US5779225A (en) * 1995-08-02 1998-07-14 Trost; James C. Semi-tractor lifting connector
US5851007A (en) * 1996-11-21 1998-12-22 Swartzlander; Kenneth R. Engine test stand kit
US5975495A (en) * 1998-02-11 1999-11-02 Stertil B.V. Lift
US6457700B1 (en) * 2001-03-15 2002-10-01 Hong Wen-Cheng Lift device
US20050218384A1 (en) * 2004-03-31 2005-10-06 Hernandez Hector R Jr Incorporation by reference

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* Cited by examiner, † Cited by third party
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US1812585A (en) * 1928-09-21 1931-06-30 Atlas Press Company Engine stand
US4123038A (en) * 1977-07-15 1978-10-31 Meyers Gilbert D Wheel lift
US4486004A (en) * 1981-12-24 1984-12-04 Drewitz Arthur O Jack stand
US4479632A (en) * 1982-05-05 1984-10-30 Mcintire Ray G Dolly for an automotive engine
US4533127A (en) * 1983-10-06 1985-08-06 Hawkins Joel W Wheeled stand
US4705264A (en) * 1983-10-06 1987-11-10 Hawkins Joel W Wheeled stand assembly
US5141211A (en) * 1991-08-15 1992-08-25 Adams Jr Joseph E Universal work station
US5505578A (en) * 1995-05-15 1996-04-09 Fuller; Keith L. Transportable hoist for lifting large vehicle wheels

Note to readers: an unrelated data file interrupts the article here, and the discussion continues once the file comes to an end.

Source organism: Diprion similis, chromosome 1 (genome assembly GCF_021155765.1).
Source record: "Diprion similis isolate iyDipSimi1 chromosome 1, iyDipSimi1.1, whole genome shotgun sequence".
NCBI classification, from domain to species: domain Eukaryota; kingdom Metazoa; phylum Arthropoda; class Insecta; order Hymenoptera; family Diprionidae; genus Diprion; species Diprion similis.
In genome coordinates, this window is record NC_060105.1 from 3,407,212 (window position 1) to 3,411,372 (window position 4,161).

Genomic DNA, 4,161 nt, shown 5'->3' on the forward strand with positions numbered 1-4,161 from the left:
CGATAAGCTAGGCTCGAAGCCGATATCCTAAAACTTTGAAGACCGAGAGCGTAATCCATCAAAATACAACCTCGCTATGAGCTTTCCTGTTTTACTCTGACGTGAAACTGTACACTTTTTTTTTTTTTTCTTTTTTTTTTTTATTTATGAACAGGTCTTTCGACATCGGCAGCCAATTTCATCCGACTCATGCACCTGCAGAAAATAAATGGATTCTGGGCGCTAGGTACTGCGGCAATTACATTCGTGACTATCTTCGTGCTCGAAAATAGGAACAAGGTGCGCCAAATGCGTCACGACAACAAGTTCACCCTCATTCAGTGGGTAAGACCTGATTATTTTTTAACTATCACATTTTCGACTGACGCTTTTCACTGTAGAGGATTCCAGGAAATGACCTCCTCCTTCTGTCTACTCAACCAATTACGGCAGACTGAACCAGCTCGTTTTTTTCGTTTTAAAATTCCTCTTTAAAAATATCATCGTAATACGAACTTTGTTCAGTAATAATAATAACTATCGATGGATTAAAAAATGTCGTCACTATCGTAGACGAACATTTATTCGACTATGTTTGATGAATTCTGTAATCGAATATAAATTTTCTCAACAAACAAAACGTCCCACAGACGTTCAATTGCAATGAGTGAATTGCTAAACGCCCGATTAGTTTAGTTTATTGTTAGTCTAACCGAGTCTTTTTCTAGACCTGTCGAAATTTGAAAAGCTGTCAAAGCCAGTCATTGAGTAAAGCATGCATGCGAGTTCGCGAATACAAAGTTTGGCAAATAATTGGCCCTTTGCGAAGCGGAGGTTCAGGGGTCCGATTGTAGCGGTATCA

US5779225A (en) * 1995-08-02 1998-07-14 Trost; James C. Semi-tractor lifting connector
US5851007A (en) * 1996-11-21 1998-12-22 Swartzlander; Kenneth R. Engine test stand kit
US5975495A (en) * 1998-02-11 1999-11-02 Stertil B.V. Lift
US6457700B1 (en) * 2001-03-15 2002-10-01 Hong Wen-Cheng Lift device
US20050218384A1 (en) * 2004-03-31 2005-10-06 Hernandez Hector R Jr Incorporation by reference
US7137615B2 (en) * 2004-03-31 2006-11-21 All Trade Tools Llc Jack

Cited By (8)

* Cited by examiner, † Cited by third party
Publication number Priority date Publication date Assignee Title
USD731735S1 (en) * 1920-11-08 2015-06-09 Melchor Gabilondo, S.A. Lifting jack
DE102013006274A1 (en) * 2013-04-09 2014-10-09 Barbara Stelzner Lifting device for two-wheelers
US20150144761A1 (en) * 2013-11-25 2015-05-28 General Electric Company Apparatus and system for positioning of equipment
US20150147151A1 (en) * 2013-11-25 2015-05-28 General Electric Company Method for positioning of equipment
US9322504B2 (en) * 2013-11-25 2016-04-26 General Electric Company Apparatus and system for positioning of equipment
US9486899B2 (en) * 2013-11-25 2016-11-08 General Electric Company Method for positioning of equipment
DE102014222418A1 (en) * 2014-11-03 2016-05-04 Takraf Gmbh Articulated joint for a full portal scraper
DE102014222418B4 (en) 2014-11-03 2021-04-29 Takraf Gmbh Articulated joint for a full portal scraper